Arbitration in Foreign Investment and the New Brazilian Approach to Arbitration - Dispute Resolution Journal - Vol. 60, No. 1
Adriana Noemi Pucci holds a Ph.D. in Economic and Financial Law from São Paulo University (USP). She is an attorney at Veirano Advogados, in São Paulo, Brazil. Ms. Pucci serves on the panel of the International Centre for Dispute Resolution (a division of the American Arbitration Association) and of the São Paulo Commodities and Future Exchange (BM&F). She is also a member of the Research Advisory Committee of the Global Center for Dispute Resolution Research.
Originally from Dispute Resolution Journal
Since 1996, arbitration and ADR generally seem to have attained a high level of acceptance in Brazil. Brazil has a modern Arbitration Act (Law No. 9.307) and has ratified (in July 2002) the United Nations Convention on the Recognition and Enforcement of Foreign Arbitral Awards (the New York Convention). More recently, it enacted the International Commercial Arbitration Agreement of Mercosur (MERCOSUR Treaty), which provides for arbitration to resolve commercial disputes.1 In addition, mediation is being used more often in Brazil. A bill is now pending in the National Congress that would require parties to submit a conflict to mediation before initiating a lawsuit. These are significant developments indeed.
Many in the international community believe that allowing foreign investors to arbitrate disputes is essential to attract foreign investment. Whether Brazil subscribes to this view is a provocative issue—one that requires analysis of the status of arbitration in Brazil. This analysis must start with the acknowledgement that Brazil has not ratified the Washington Convention of 1965 (the ICSID Convention), which provides procedures for conducting arbitration of investment disputes, and it has not ratified any bilateral investment treaties (BITs).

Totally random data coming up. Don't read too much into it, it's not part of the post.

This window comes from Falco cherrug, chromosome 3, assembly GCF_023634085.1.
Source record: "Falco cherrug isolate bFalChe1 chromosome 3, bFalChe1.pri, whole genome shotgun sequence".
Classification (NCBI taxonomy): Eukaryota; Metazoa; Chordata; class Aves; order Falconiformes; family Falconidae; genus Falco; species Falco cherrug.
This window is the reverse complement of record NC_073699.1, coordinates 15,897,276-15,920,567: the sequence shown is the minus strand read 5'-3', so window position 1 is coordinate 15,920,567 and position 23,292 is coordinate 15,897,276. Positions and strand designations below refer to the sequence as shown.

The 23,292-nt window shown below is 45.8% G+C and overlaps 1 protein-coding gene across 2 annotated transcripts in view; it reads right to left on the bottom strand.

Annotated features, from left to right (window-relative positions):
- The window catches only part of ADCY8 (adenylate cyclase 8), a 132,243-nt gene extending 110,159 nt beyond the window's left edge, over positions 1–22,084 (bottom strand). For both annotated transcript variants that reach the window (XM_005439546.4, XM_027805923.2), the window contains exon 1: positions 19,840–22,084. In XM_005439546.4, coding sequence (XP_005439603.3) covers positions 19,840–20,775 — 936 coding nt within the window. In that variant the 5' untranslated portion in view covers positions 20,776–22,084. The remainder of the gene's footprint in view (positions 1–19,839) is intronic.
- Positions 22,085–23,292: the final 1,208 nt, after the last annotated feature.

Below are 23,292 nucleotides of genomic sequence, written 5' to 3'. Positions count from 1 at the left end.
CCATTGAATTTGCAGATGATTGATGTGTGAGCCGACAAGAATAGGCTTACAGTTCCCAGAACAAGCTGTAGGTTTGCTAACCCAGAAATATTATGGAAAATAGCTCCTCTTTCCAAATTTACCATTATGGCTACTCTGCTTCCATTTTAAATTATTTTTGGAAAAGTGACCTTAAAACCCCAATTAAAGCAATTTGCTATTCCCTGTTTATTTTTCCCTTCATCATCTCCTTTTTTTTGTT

One should not conclude from this that Brazil does not protect foreign investments within its borders, since that conclusion would be superficial. We must look more closely at the status of arbitration since Brazil’s Supreme Court (the Supremo Tribunal Federal or STF) upheld the constitutionality of Brazil’s modern Arbitration Act in December 2001, as well as the case law that is being developed. These decisions show that Brazil recognizes that having an enforceable arbitration system is relevant to attracting foreign investment within its borders.